Ask the Archivst: The Winner of Vintage Madness Is …

By Mark Johnson

Greetings Comics Royals!

After four weeks of vigorous competition and too-close-to call voting rounds, I can officially name the winner of Comics Kingdom’s 2015 Vintage Madness – SECRET AGENT X-9!

Click image to enlarge

Click image to enlarge

“Secret Agent X-9” beat “Thimble Theatre” by less than a dozen votes to secure a highly coveted spot in Comics Kingdom’s Vintage Comics section.  I actually wrote about the debut of “Secret Agent X-9” in one of my previous “Archivist” posts. Below is an excerpt from it, or you may read the full post here

When “Secret Agent X-9” first appeared in newspapers, it was the third launch in a month for artist Alex Raymond who had just started “Flash Gordon” and “Jungle Jim” two weeks earlier. The comic was written by Dashiell Hammett, popular writer of crime potboilers in the 1920’s and 30’s who was best known for the character Sam Spade in “The Maltese Falcon” and crime-stopping couple Nick and Nora Charles in “The Thin Man” series. “Secret Agent X-9” would be an unusual character for him. Not only was he made specifically for a comic strip, he would be a government operative instead of a private eye.

It’s unknown whether he, in fact, had contributed much more than an outline and his name to this project; nevertheless, it constitutes among his very last new works. Hammett became unreliable early on, and had to be replaced as writer quickly. His name stopped appearing on it by mid-1935, when another master of the genre, Leslie Charteris, of “The Saint” fame, took over the writing tasks and got the credit also.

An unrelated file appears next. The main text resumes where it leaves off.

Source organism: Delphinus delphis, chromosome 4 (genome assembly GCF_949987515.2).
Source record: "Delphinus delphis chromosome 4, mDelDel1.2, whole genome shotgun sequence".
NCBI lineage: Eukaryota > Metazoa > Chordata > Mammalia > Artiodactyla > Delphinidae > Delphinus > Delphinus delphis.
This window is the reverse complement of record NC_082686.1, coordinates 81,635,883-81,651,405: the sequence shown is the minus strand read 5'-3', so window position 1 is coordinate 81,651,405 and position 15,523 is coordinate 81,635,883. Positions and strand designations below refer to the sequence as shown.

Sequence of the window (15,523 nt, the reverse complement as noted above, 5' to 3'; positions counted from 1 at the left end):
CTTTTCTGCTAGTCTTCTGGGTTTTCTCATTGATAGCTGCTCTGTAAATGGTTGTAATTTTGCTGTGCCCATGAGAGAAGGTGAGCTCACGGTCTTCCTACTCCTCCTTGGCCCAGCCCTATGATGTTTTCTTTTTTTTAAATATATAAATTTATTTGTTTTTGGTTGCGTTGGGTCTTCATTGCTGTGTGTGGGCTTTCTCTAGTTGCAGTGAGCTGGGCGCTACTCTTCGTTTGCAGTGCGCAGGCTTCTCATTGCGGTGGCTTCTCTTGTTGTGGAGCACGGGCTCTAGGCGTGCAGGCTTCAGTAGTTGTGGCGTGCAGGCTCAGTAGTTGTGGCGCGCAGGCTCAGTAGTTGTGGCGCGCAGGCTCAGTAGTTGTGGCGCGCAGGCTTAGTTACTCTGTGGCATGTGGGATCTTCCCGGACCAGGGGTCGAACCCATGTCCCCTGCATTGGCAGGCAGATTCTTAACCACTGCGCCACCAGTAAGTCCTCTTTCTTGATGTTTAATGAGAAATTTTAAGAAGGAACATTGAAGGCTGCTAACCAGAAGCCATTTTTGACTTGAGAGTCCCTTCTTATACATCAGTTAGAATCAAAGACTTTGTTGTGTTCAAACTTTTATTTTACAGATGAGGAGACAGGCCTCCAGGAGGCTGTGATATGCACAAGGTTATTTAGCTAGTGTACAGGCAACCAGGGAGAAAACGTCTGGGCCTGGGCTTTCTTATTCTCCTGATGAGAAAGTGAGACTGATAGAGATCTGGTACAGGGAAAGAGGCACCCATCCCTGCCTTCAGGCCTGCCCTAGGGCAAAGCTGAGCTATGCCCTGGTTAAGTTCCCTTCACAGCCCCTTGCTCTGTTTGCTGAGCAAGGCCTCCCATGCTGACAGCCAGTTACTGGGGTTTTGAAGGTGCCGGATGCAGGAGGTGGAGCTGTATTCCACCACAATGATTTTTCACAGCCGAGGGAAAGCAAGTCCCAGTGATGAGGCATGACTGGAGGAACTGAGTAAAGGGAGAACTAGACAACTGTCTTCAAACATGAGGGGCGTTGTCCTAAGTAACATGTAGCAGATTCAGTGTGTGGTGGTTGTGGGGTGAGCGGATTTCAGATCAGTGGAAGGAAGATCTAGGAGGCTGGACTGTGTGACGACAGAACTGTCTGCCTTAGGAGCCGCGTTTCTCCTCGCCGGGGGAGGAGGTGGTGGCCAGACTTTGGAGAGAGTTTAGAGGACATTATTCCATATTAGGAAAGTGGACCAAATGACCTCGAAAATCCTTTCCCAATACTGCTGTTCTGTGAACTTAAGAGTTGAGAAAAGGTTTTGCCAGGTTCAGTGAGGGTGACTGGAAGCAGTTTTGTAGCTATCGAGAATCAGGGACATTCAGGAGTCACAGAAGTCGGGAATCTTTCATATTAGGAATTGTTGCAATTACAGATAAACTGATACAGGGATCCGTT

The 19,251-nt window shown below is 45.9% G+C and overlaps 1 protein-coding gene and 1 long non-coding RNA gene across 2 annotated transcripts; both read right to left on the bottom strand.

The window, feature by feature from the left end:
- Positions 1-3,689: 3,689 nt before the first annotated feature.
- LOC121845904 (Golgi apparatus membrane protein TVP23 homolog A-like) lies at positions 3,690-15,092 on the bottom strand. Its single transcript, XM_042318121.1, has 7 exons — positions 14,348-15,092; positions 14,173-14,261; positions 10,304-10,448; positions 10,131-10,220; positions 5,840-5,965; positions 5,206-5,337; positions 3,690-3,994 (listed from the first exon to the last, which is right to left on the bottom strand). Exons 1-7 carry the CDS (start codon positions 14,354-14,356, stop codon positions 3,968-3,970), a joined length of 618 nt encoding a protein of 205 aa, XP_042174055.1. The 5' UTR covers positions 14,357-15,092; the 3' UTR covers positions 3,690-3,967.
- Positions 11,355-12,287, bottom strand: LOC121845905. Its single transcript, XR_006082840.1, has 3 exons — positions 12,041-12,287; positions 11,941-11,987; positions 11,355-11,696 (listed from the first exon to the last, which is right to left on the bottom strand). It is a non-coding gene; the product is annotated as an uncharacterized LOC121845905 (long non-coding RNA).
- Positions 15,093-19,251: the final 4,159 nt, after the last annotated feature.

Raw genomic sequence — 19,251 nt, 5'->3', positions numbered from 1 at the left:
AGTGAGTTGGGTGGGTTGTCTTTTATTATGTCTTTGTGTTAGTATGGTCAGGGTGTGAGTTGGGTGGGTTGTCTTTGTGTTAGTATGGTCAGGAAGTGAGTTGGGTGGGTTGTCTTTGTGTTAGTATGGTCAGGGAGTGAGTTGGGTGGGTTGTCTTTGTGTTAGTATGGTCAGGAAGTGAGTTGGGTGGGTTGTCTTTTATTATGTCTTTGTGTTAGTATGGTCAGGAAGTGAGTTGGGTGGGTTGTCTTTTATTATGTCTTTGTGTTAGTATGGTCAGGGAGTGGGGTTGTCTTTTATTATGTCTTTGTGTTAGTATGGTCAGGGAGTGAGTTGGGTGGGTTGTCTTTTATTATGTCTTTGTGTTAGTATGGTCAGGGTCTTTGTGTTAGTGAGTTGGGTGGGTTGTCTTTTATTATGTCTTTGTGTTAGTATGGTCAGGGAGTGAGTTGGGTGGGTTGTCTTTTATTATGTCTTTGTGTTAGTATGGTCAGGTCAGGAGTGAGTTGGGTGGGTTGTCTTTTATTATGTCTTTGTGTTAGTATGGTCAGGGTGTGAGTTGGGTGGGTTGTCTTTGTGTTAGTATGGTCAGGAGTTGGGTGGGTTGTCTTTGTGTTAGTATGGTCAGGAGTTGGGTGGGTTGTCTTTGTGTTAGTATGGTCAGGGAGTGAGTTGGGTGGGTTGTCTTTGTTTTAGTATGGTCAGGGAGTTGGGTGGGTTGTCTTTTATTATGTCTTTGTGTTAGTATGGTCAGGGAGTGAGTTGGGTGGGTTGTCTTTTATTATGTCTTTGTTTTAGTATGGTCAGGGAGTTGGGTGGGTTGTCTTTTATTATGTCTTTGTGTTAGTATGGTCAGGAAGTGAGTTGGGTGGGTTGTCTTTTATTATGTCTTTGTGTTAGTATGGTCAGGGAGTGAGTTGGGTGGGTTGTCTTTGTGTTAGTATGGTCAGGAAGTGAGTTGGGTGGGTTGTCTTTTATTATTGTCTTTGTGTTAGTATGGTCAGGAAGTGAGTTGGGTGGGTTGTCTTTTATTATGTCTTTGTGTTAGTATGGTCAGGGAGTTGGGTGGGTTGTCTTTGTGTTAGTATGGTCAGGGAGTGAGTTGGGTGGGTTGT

Raymond soon had to leave the feature as well, obviously his workload was immense. He stopped signing his work in late 1935, and was replaced by Charles Flanders (also unsigned). Eventually, many other men would draw “Secret Agent X-9,” including Nick Afonsky, Austin Briggs, Mel Graff and Al Williamson before it was discontinued February 10, 1996. However, after Charteris left in 1936, instead of using more big name, expensive authors, it was given to “Robert Storm,” which was a nom de plume for uncredited King Features ghostwriters, usually the prolific Elliott Caplin.

Here is a sneak peek at our newest vintage comic offering.

Click image to enlarge

Click image to enlarge

Thank you so much for voting and participating in our 2015 Vintage Madness. We hope you had as much fun as we did! We will be adding “Secret Agent X-9” to the Vintage Comics section in the coming weeks. Please continue to follow “Ask the Archivist,” and I will let you know when the comic will officially be available for your reading pleasure.